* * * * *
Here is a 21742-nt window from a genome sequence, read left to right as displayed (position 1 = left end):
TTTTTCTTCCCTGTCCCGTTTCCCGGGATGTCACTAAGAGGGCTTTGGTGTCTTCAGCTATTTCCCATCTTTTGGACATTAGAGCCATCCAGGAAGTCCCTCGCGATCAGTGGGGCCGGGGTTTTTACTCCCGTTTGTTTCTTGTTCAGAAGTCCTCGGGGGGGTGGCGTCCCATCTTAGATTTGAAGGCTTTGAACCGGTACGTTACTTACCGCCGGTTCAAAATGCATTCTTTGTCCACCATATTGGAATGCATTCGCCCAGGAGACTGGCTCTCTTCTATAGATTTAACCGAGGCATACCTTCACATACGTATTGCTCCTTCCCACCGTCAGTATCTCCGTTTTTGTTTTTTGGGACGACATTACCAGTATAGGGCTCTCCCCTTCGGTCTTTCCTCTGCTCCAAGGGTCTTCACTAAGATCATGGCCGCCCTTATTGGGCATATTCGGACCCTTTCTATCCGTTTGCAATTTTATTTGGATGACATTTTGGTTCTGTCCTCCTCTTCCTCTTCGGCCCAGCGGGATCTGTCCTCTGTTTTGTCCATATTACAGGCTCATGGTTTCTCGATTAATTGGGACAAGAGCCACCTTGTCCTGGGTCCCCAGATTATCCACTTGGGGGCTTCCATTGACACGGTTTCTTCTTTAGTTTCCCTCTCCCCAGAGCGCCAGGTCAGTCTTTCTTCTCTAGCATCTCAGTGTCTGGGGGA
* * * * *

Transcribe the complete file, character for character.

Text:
Here is a 21742-nt window from a genome sequence, read left to right as displayed (position 1 = left end):
TTTTTCTTCCCTGTCCCGTTTCCCGGGATGTCACTAAGAGGGCTTTGGTGTCTTCAGCTATTTCCCATCTTTTGGACATTAGAGCCATCCAGGAAGTCCCTCGCGATCAGTGGGGCCGGGGTTTTTACTCCCGTTTGTTTCTTGTTCAGAAGTCCTCGGGGGGGTGGCGTCCCATCTTAGATTTGAAGGCTTTGAACCGGTACGTTACTTACCGCCGGTTCAAAATGCATTCTTTGTCCACCATATTGGAATGCATTCGCCCAGGAGACTGGCTCTCTTCTATAGATTTAACCGAGGCATACCTTCACATACGTATTGCTCCTTCCCACCGTCAGTATCTCCGTTTTTGTTTTTTGGGACGACATTACCAGTATAGGGCTCTCCCCTTCGGTCTTTCCTCTGCTCCAAGGGTCTTCACTAAGATCATGGCCGCCCTTATTGGGCATATTCGGACCCTTTCTATCCGTTTGCAATTTTATTTGGATGACATTTTGGTTCTGTCCTCCTCTTCCTCTTCGGCCCAGCGGGATCTGTCCTCTGTTTTGTCCATATTACAGGCTCATGGTTTCTCGATTAATTGGGACAAGAGCCACCTTGTCCTGGGTCCCCAGATTATCCACTTGGGGGCTTCCATTGACACGGTTTCTTCTTTAGTTTCCCTCTCCCCAGAGCGCCAGGTCAGTCTTTCTTCTCTAGCATCTCAGTGTCTGGGGGA